A version of this story first appeared in CNN Business’ Before the Bell newsletter. Not a subscriber? You can sign up right here. You can listen to an audio version of the newsletter by clicking the same link.
Berkshire Hathaway investors are set to descend on Omaha, Nebraska, for the company’s first annual meeting with shareholders present since 2019. It should be a victory lap for CEO Warren Buffett.
Buffett has a lot to gloat about. Top Berkshire holdings such as Coca-Cola (KO) and Kraft Heinz (KHC) are thriving. The two food and beverage giants recently reported strong earnings. Coke’s stock is up 11% this year while Kraft Heinz (KHC) has surged more than 20%.
Buffett and Berkshire vice chairman Charlie Munger have been criticized by some investors in the past few years as tech stocks took the market by storm. But Buffett and the 98-year-old Munger have held firm in their belief that owning quality, large cap American companies in the consumer, financial services and energy industries is a good recipe for long-term success.
That’s not to say that Berkshire is totally against the idea of owning tech stocks. In fact, Berkshire’s top holding is Apple (AAPL). The company has also invested recently in Amazon (AMZN) as well as HP (HPQ).
Still, investing experts point out that Buffett’s penchant for buying top companies and holding them for a long time is what remains key to the success of Berkshire Hathaway.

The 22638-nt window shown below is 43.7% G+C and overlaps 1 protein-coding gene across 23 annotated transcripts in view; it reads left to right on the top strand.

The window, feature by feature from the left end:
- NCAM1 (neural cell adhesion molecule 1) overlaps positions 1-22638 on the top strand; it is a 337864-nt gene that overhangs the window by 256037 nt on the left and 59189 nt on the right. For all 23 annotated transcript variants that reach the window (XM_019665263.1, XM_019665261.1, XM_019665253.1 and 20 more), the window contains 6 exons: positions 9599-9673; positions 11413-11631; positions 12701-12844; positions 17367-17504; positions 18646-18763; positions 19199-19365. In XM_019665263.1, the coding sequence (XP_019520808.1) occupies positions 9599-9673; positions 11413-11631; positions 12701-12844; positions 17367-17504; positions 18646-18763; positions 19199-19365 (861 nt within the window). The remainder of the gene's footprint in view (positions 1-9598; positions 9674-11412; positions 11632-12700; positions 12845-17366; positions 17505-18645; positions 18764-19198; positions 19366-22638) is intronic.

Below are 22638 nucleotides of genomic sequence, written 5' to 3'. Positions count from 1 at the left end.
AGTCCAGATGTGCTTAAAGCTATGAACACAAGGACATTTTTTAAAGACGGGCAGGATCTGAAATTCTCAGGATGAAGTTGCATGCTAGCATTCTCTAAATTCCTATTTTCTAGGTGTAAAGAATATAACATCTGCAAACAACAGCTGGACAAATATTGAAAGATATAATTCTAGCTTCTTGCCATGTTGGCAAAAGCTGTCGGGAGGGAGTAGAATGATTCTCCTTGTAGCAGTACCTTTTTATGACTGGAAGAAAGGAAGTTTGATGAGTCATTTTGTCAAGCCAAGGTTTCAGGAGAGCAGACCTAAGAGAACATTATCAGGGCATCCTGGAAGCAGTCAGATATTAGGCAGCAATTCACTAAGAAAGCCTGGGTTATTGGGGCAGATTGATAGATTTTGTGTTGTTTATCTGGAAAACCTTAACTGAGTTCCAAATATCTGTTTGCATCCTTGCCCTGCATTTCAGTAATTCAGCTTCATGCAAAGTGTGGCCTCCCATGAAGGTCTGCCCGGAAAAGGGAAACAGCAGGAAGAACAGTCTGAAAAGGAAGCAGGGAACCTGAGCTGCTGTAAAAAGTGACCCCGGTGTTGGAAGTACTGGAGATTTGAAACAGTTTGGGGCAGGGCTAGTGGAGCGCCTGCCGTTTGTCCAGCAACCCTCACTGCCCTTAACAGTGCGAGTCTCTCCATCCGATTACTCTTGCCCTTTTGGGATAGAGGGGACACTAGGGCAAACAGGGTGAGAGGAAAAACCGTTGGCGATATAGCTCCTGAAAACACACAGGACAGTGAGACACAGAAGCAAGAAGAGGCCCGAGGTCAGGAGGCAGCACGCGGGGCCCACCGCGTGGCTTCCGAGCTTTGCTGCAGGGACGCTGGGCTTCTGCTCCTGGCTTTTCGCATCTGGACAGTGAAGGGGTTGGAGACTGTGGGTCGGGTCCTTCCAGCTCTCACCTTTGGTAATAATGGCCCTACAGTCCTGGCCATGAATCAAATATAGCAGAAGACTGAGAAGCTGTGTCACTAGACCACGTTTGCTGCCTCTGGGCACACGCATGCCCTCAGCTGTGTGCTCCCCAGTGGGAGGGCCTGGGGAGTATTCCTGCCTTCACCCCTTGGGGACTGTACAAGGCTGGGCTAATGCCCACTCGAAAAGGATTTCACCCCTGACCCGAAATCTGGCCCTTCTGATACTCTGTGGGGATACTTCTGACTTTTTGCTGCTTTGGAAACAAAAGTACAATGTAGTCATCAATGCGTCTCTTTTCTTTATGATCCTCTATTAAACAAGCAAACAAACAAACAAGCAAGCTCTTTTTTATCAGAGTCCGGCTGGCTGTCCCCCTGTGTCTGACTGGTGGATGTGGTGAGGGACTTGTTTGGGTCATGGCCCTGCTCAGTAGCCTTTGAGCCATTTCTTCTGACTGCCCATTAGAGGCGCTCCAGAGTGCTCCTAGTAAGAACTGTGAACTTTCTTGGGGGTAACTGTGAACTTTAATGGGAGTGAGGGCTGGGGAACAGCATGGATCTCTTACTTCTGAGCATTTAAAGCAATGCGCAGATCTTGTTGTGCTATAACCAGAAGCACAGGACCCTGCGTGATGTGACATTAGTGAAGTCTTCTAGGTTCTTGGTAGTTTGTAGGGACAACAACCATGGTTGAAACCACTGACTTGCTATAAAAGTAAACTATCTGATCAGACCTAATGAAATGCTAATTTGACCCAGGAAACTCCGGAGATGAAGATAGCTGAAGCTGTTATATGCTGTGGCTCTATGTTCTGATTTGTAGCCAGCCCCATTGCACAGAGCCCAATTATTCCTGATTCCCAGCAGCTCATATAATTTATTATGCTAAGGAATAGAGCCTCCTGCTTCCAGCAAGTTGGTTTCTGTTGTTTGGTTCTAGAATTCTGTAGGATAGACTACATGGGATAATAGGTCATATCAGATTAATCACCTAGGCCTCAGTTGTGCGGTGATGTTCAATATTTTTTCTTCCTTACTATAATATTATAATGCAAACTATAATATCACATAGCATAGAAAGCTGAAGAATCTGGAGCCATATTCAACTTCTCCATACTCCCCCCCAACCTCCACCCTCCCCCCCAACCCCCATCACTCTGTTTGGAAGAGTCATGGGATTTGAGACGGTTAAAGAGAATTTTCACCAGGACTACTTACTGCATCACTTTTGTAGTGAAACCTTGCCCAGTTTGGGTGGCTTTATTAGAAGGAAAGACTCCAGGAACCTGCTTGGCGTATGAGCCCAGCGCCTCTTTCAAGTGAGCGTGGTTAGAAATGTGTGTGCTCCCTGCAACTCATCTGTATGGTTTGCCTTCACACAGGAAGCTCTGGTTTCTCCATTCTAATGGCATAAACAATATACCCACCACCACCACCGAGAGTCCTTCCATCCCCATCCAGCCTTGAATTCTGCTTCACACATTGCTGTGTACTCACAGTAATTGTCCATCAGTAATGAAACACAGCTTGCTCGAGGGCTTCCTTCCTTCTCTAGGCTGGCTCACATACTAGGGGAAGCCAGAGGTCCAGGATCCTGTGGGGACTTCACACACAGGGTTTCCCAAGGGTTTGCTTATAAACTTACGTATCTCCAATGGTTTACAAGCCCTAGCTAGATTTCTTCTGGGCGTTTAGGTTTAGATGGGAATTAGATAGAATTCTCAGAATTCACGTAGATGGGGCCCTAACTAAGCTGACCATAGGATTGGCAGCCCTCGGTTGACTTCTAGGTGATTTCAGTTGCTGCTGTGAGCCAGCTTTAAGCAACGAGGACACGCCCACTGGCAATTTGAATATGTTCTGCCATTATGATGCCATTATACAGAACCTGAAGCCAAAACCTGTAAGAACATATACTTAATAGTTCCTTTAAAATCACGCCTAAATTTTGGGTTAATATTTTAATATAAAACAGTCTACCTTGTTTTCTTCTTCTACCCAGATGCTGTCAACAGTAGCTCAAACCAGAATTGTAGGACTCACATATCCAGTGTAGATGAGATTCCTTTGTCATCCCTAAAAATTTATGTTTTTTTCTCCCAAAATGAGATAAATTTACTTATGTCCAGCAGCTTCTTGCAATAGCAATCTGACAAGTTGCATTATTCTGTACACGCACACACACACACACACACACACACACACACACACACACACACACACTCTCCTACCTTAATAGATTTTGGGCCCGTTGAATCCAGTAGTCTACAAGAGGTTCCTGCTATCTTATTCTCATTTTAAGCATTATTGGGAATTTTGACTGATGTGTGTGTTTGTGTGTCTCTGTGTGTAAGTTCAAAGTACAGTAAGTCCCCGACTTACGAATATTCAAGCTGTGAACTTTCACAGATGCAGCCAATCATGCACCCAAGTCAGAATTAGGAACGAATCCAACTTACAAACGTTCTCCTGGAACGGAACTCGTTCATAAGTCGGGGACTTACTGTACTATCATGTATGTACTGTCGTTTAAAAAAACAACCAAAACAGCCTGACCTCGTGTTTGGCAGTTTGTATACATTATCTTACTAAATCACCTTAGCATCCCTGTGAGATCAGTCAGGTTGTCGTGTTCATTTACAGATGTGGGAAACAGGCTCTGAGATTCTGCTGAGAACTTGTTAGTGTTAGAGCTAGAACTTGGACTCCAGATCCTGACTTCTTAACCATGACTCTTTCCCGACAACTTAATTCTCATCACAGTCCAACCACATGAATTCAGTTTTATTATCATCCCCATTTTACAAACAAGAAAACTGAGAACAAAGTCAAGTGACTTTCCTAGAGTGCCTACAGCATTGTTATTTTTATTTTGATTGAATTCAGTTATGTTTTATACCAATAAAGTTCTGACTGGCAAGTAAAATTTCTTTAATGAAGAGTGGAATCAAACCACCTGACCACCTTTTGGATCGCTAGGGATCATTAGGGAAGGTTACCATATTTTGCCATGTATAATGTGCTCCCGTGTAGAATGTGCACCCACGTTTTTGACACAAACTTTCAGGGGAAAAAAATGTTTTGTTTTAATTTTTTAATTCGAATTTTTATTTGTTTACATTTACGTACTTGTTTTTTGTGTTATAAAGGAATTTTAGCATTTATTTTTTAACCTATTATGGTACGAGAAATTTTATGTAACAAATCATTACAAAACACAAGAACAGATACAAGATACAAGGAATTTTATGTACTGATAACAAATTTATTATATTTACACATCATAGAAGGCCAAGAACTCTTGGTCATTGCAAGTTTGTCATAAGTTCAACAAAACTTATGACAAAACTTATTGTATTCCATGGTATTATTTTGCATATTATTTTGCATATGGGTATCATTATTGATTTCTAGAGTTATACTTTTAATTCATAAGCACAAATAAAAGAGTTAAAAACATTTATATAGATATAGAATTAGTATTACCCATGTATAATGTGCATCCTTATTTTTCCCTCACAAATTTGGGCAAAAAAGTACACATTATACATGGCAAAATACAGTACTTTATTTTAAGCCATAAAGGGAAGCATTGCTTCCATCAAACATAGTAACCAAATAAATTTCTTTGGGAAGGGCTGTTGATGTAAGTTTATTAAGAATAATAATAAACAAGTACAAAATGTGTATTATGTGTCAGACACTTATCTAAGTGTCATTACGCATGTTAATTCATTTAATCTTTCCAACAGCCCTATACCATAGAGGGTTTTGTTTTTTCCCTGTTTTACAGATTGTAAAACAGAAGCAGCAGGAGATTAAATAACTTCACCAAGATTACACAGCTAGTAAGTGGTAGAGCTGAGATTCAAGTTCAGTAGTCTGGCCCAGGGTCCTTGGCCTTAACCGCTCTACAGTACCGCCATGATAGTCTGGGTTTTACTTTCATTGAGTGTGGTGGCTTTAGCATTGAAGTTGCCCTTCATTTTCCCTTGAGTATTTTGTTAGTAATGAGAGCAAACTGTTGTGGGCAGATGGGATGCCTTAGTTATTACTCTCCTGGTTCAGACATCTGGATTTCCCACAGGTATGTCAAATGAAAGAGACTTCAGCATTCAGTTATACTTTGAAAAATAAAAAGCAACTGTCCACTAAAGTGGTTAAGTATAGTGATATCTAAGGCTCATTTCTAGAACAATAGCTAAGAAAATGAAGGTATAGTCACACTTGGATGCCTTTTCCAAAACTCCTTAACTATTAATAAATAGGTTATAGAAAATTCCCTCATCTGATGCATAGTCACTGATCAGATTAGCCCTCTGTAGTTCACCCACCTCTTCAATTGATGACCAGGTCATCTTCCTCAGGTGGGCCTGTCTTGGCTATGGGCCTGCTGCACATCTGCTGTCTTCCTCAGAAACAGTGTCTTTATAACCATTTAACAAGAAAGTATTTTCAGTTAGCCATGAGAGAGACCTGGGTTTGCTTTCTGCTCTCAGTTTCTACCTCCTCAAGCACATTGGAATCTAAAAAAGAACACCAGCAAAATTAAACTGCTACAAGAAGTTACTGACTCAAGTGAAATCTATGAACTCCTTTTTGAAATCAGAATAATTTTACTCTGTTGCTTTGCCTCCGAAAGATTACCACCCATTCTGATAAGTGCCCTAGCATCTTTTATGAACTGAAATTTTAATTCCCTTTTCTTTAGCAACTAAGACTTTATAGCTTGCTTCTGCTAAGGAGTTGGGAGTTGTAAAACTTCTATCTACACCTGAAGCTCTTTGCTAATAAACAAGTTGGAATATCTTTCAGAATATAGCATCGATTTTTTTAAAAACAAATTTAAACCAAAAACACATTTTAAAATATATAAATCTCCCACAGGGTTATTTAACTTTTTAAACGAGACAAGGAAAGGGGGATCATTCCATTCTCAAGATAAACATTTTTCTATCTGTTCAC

“One thing that stands out with Buffett and Munger is their ability to produce such great returns over such a long period,” said Bill Stone, chief investment officer with The Glenview Trust Company, in a report. “The investment business is littered with shooting stars that had great returns only to flame out, sometimes in spectacular fashion.”
Stone is also a Berkshire shareholder and will be attending the meeting.
But other experts say they want to know how Buffett and Munger feel about the market in light of the recent slowdown in the economy and concerns that the Federal Reserve is expected to keep hiking interest rates.
“With rising rates and inflation, what kind of asset allocation is appropriate? We’re looking for that Buffett and Munger wisdom,” said Sean Bonner, CEO of Guild, an investment education app catered to military members. Bonner is a Berkshire shareholder who’s planning to go to the meeting for the first time.
Investors will also want to hear what Berkshire plans to do with its massive cash pile, which stood at nearly $147 billion as of the end of February.
Berkshire has put some money to work this year, with plans to buy insurer Alleghany (Y) and a boost to its stake in oil company Occidental Petroleum (OXY). But Buffett has long talked about wanting to make an “elephant-sized” deal.
There’s one issue that Berkshire investors won’t need to ask about this year though: the question of succession planning. Buffett announced last year that vice chairman Greg Abel, who oversees Berkshire’s energy, consumer and other non-insurance businesses, will eventually take over as CEO.